Constance Emmett was born in Brooklyn, New York, where her mother’s family landed after leaving Belfast, Northern Ireland. Constance grew up in the New York area and holds dual U.S. and Republic of Ireland citizenship. Her Irish family’s stories found a lifelong home in Constance, and formed her as a writer. She creates characters that find the resilience common to all survivors. While working as a biologist for more than twenty years, she wrote fiction in her spare time. Her debut novel, Heroine of Her Own Life, was published in 2019 by Next Chapter, and is available on Amazon.co.uk.
The audio version of Heroine of Her Own Life is recorded and in the queue at Next Chapter. The sequel (Everything Will Be All Right) to Heroine of Her Own Life will be submitted for publication in early spring, 2021. The next project, a novel set in Colonial and Revolutionary New York is currently in a first draft. A third project on the horizon centers around an early 19th c. house on Beacon Hill, Boston.
1941 Portstewart NI
After parting the gap in the barbed wire, Albert held it open for Robert, walked through after him and closed the gap again. Robert read the skull-and-cross-boned signs warning of mines. “I thought you said we were going to a pond. Are we really allowed to swim here?”
Pointing down to the bowl of surf trapped by a keyhole-shaped rock formation, Albert said, “It’s the sea, but it’s called Herring Pond by the locals, since it’s nearly closed off from the rest of the shore. See? It looks like a pond. The army and navy put barbed wire along the entire length of shoreline, but they turn a blind eye to us having a swim in here.”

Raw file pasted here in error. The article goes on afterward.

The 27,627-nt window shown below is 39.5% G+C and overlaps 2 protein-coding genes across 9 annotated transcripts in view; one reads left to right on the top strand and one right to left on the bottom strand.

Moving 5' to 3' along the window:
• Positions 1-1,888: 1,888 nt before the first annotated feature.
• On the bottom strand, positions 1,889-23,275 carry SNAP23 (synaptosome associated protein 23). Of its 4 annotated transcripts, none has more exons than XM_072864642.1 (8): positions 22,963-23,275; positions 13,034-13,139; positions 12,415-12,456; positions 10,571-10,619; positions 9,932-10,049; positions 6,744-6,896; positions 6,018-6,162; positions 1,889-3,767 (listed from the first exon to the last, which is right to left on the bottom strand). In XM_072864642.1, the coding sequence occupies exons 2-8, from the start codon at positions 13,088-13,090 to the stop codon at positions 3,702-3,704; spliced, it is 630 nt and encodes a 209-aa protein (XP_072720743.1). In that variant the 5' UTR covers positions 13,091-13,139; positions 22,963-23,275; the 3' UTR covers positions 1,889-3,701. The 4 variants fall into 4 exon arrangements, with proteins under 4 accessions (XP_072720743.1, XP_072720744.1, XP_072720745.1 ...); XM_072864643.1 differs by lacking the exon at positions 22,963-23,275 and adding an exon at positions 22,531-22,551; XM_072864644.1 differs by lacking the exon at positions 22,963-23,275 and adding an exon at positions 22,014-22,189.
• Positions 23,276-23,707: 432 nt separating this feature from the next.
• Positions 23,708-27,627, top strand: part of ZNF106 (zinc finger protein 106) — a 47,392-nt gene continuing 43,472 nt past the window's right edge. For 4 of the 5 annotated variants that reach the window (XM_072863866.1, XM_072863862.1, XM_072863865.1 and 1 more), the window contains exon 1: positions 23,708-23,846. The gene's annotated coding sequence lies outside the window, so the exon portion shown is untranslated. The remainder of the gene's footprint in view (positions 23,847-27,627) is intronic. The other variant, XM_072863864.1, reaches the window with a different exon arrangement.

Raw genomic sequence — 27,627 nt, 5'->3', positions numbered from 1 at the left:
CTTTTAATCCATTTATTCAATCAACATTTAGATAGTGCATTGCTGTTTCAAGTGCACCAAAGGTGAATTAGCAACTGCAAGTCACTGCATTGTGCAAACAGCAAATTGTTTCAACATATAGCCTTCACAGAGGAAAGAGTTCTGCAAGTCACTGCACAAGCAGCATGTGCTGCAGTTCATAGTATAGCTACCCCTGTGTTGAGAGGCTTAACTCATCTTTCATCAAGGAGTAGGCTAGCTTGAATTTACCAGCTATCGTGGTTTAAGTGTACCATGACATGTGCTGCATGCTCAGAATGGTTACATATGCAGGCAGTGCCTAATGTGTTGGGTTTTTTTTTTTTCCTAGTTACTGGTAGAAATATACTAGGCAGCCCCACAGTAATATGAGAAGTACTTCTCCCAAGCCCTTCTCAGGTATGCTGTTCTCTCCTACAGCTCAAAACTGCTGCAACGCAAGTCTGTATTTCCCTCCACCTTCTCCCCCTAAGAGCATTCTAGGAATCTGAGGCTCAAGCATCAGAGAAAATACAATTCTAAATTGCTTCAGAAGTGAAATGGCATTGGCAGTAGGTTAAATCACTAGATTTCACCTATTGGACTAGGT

Robert watched two men in rubber suits on the other side of the pond. “What are those fellas doing? Laying mines?”
“Of course not! I wouldn’t swim where there were mines—do I look like an eejit? Don’t answer. No, they’re practicing their diving. Herring Pond is a draw for divers since it’s deep and clear. You can see down to the bottom—see? Do you swim much?”
Robert leant forward and peered down. “When I had to—at school. We learnt strokes in a pool.”
“When the tides are right, it’s very safe here.”
Looking unsure, Robert asked, “And are they right now?”
“Oh, yes. I’m an excellent swimmer, so don’t worry.”
Robert looked away. It’s official then, is it? He’s excellent at everything. The bicycle ride here was filled with the wonders of Albert, according to Albert.
Pulling his polo shirt over his head, Albert said, “Come on, Robert, it will feel good after all that digging and dunging.” He took his trousers off and stood grinning in old red swimming trunks, faded in most places to a mottled dark pink. Grinning at Robert, he smoothed back his red-blond hair.
God he’s a long drink of water, but he’s muscled, I’ll say that for him. Must be all that excellent swimming, eh?
“Alright. I’ve to put my t-trunks on.”
“Rightee-o. Here I go!” Looking over the edge of the rocks that captured a bit of the Atlantic, Albert jumped.
Robert could see him swimming underwater to the middle, where he erupted straight up in the air, his torso and head dripping. “Whoo!”